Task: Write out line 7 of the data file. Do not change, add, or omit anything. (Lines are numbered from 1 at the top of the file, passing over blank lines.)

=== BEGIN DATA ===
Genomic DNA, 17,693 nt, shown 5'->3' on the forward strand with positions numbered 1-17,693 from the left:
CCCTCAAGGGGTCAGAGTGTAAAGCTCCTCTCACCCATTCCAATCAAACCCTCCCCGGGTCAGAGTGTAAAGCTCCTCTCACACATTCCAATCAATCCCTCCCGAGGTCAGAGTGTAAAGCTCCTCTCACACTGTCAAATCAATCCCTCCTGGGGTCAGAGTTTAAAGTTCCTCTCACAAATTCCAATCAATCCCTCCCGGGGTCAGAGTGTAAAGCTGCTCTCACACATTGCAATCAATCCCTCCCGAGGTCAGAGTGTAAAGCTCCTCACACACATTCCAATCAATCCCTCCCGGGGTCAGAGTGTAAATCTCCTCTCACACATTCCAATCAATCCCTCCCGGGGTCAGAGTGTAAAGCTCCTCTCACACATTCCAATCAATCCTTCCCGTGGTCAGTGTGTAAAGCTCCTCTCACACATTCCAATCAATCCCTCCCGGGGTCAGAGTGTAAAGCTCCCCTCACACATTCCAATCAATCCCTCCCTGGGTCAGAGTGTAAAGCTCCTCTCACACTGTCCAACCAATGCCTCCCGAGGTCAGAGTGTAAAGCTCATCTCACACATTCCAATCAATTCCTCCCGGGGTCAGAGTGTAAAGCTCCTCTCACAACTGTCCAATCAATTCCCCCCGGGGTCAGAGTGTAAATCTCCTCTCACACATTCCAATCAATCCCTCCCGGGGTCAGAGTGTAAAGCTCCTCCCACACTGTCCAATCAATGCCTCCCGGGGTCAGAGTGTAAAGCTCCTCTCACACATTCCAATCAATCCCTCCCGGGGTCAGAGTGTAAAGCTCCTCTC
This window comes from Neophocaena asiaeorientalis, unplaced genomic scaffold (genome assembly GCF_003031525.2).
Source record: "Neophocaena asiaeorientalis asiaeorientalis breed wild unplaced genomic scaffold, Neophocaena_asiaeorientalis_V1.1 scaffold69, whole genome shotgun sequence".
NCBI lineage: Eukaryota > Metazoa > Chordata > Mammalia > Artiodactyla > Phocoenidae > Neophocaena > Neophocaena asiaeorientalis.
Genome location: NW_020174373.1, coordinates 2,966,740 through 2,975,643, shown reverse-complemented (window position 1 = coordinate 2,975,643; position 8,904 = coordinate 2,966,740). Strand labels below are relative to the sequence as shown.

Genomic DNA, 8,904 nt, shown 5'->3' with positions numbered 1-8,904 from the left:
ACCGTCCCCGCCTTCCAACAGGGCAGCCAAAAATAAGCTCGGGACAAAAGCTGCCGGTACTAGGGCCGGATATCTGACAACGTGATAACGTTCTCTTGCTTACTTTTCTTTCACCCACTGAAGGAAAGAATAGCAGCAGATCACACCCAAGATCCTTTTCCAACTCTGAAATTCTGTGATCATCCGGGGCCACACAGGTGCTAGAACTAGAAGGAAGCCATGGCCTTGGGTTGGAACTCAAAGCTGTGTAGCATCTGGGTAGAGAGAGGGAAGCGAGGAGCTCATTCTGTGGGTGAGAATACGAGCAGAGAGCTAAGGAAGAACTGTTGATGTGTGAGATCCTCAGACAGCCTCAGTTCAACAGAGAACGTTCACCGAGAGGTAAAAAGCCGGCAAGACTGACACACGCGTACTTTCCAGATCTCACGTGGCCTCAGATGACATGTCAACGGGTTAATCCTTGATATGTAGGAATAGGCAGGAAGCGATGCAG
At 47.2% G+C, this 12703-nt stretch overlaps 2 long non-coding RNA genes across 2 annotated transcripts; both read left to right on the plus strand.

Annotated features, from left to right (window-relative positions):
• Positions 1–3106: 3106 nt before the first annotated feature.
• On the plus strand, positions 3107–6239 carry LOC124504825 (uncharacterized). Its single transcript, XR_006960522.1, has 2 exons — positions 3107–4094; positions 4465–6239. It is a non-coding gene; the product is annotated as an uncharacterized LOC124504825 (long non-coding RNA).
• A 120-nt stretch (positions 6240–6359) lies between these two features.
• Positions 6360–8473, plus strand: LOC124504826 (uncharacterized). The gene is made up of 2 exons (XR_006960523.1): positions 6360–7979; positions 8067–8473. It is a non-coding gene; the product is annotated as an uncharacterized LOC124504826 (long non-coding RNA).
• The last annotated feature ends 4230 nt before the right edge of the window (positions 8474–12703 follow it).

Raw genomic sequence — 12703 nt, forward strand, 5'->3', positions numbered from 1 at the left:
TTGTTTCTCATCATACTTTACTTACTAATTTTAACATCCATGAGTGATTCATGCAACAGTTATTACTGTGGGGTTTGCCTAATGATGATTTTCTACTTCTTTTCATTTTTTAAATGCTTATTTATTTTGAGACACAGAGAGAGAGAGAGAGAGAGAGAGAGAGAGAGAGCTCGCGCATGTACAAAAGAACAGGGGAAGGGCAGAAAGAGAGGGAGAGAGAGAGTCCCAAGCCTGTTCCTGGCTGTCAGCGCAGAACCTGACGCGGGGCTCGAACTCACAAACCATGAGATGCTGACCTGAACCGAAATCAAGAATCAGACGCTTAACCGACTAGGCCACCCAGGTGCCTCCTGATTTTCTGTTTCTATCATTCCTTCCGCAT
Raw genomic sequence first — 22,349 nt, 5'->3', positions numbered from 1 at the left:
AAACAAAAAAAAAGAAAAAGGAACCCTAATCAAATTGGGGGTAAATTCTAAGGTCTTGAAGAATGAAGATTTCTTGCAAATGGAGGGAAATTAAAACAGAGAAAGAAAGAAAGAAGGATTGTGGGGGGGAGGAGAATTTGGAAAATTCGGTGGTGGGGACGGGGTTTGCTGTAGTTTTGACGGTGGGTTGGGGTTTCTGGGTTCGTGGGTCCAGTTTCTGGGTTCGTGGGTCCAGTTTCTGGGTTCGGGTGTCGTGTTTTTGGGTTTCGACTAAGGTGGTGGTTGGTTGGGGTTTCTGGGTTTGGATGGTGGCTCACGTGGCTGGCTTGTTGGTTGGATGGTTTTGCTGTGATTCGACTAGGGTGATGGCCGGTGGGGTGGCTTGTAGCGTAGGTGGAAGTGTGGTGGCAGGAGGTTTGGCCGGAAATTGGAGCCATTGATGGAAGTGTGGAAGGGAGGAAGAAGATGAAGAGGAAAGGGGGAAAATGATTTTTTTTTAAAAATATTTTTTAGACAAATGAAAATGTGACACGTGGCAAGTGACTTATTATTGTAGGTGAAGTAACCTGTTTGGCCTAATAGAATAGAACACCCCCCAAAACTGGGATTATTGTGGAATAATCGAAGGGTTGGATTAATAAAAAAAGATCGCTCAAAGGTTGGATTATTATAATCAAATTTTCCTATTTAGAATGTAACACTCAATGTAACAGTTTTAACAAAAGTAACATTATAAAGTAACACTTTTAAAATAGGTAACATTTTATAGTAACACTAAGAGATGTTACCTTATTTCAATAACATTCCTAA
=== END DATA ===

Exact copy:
Genomic DNA, 8,904 nt, shown 5'->3' with positions numbered 1-8,904 from the left: